McKinney & Associates was honored to support the recent release of a call to action by a network of funders. They urged foundations and grantmakers to markedly increase support to Black-led social change organizations. Their goal is to make Black communities thrive and empower the nation to take its most ambitious strides for racial and social equity.

The Case for Funding Black-Led Social Change is aimed at large foundations, social change grantmakers and Black charitable organizations. The 18-page document was issued by the Black Social Change Funders Network (BSCFN), an initiative forged by the leadership of ABFE: A Philanthropic Partnership for Black Communities and the Hill-Snowdon Foundation.

The case statement, coauthored by ABFE President and CEO Susan Taylor Batten and Hill-Snowdon Executive Director Nat Chioke Williams, indicates that less than 2 percent of funding by the nation’s largest foundations is specifically targeted to the Black community. Calling investment in Black-led social change a “moral imperative,” they recommend at least a 25 percent increase in giving by the nation’s largest foundations over the next five years, with emphasis on strengthening the infrastructure for Black-led social change.

Taylor Batten and Williams were guests on ARISE WPFW Radio program hosted by Gwen McKinney on March 24. You can listen to the show by clicking here.

The Network maintains that a renewed commitment to investment by philanthropy is essential to invigorate Black-led organizations to respond to and solve this country’s most pressing issues. The case statement points to an inequitable distribution of resources to Black-led social change organizations over the years that has hampered and restrained the growth, capacity and impact of these organizations.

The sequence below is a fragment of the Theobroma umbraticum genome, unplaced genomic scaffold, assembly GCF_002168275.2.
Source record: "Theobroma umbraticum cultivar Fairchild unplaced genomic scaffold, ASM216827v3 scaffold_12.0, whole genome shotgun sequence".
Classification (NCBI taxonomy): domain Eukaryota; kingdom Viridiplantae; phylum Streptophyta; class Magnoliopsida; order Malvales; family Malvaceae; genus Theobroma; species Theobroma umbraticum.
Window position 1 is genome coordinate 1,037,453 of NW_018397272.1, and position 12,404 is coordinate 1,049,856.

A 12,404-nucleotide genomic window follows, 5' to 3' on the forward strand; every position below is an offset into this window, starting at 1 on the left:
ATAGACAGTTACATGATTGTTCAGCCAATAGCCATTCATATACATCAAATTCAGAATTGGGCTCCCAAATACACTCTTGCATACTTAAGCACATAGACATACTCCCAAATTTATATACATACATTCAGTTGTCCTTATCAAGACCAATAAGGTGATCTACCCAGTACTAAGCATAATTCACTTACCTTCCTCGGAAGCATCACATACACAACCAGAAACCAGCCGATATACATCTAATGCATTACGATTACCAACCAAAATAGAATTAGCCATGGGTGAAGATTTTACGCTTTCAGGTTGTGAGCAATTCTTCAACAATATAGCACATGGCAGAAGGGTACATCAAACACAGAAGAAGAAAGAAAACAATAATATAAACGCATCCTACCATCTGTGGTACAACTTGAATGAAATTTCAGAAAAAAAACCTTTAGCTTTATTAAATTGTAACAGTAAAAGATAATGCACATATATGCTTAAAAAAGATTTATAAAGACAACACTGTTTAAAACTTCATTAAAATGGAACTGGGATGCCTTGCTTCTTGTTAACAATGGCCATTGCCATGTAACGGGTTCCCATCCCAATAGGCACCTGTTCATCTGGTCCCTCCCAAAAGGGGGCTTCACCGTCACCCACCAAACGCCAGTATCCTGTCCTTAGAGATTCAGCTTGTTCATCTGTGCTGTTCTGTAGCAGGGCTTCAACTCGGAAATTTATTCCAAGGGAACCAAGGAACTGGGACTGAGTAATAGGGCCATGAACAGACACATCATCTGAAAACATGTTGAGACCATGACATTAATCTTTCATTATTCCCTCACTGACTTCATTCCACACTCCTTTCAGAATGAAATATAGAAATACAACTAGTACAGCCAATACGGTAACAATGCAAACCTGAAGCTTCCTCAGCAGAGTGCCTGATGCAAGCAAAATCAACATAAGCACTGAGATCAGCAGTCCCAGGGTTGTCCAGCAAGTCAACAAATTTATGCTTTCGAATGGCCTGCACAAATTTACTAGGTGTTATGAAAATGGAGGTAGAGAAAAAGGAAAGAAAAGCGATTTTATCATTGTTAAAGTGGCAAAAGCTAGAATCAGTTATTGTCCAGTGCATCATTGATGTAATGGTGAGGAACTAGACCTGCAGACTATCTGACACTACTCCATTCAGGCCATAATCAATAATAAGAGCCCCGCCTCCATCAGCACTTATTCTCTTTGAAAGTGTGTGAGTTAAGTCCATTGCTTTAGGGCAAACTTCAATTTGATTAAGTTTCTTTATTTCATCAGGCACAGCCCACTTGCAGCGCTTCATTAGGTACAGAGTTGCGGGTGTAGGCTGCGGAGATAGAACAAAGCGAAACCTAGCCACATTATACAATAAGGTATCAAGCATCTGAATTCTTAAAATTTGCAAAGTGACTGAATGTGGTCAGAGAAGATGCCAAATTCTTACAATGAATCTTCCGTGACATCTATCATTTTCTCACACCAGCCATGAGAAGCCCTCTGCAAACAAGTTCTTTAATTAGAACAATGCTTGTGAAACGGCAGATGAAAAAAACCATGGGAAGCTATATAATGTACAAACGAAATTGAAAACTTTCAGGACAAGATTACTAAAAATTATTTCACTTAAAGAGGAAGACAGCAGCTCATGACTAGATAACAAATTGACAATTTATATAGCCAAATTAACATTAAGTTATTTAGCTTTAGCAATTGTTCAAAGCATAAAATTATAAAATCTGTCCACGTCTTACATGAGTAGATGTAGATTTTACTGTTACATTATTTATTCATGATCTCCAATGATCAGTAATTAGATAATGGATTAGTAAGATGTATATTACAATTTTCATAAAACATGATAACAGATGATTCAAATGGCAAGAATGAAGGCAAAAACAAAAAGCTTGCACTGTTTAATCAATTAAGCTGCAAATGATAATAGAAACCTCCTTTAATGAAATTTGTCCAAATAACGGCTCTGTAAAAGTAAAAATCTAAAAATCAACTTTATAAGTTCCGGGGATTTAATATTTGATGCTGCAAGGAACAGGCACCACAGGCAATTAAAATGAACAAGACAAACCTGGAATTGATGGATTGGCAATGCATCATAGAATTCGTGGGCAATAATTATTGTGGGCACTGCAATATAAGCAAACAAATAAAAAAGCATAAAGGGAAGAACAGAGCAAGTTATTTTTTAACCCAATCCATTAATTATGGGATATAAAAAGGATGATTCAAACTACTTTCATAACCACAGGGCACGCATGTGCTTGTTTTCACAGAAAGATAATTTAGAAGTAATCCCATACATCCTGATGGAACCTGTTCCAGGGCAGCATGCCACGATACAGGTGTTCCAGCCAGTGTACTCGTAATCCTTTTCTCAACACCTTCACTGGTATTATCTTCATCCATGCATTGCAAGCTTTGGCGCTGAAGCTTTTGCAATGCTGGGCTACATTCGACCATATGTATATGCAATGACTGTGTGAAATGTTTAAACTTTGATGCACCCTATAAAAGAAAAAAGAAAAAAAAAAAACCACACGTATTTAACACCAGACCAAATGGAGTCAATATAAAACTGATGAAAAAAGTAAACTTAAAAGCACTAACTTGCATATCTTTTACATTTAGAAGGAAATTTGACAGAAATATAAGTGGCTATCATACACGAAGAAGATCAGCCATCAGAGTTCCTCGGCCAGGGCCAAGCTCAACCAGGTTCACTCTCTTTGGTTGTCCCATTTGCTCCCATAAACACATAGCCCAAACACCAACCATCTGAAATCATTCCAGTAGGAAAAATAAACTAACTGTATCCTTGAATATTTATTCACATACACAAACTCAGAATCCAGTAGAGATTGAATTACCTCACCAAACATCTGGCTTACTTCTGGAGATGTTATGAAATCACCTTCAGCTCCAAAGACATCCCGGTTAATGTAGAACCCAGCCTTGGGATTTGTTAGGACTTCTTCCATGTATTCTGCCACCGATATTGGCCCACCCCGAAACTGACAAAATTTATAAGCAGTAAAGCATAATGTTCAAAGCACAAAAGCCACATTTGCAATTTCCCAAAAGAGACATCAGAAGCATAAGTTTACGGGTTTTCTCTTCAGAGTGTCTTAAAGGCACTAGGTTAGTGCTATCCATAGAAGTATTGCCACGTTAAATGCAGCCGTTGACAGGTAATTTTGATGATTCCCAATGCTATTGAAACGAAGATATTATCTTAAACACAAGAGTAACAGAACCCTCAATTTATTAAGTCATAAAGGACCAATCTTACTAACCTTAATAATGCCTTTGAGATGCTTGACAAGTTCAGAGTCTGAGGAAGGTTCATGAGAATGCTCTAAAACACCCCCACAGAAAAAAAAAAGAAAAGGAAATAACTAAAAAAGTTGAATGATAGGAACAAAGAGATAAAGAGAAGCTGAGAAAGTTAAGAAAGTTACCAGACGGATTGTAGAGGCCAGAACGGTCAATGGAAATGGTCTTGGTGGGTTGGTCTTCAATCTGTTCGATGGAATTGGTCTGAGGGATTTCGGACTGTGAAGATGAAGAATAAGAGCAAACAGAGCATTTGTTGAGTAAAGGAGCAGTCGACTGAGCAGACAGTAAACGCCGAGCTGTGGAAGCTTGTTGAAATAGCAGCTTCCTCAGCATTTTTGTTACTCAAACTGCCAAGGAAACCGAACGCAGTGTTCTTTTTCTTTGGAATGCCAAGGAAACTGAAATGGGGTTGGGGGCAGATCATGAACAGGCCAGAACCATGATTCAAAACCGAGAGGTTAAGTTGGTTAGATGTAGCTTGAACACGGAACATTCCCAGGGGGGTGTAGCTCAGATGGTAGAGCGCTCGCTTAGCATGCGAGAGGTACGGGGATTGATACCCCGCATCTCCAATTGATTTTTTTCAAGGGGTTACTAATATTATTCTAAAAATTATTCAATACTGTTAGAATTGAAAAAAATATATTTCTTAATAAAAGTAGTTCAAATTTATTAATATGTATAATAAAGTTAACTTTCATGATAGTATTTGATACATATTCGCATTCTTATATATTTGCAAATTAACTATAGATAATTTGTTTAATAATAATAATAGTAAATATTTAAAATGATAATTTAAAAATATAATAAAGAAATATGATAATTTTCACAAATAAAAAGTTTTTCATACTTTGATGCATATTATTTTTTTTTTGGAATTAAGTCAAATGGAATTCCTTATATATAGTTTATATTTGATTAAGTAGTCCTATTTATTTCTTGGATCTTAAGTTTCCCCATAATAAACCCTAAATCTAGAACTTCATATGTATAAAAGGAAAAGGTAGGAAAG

The case statement proposes sustained, long-term investments to build infrastructure in seven key areas: 1) Civic Engagement & Political Power; 2) Community Organizing & People Power; 3) Policy Advocacy & System Reform; 4) Economic Development & Economic Power; 5) Research & Intellectual Power; 6) Communications/Narrative & Social Power; and 7) Leadership Development & Strategic Convenings.

Calling attention to regional needs, the case statement advocates greater focus on infrastructure development in the South and Midwest, locations of significant Black populations and little philanthropic capacity. Funders are also urged to intensify grantmaking among vulnerable sectors including organizations with Black women, youth, LGBTQI and immigrant leaders.

To maximize foundation investments, the BSCFN recommends immediate steps:

  • Mapping the current infrastructure for Black-led social change. To further understand the current Black-led infrastructure and its capacity, the BSCFN is calling on colleagues in the field to carry out scans by place and issue area.
  • Increasing Awareness. Exposure to the lived experiences of Black people informed by research and training will shape philanthropy’s commitment and approach to Black-led social change organizations. Additionally, supporting narrative change work for Black communities is important.
  • Developing Racial Equity and Diversity Plans. Every foundation should be equipped with a racial equity plan to move funds toward Black-led social change and to ameliorate the impacts of anti-Black racism.

The case statement insists that new funding priorities are in the best interest of the nation.

“A dynamic and lasting infrastructure for Black social, institutional and political power is essential for dismantling structural racism and charting a course for an equitable, just and sustainable nation. Black-led institutions, aligned with multi-racial movements, can be empowered to win our most ambitious goals for national progressive change.”

Visit here for the text of the case statement.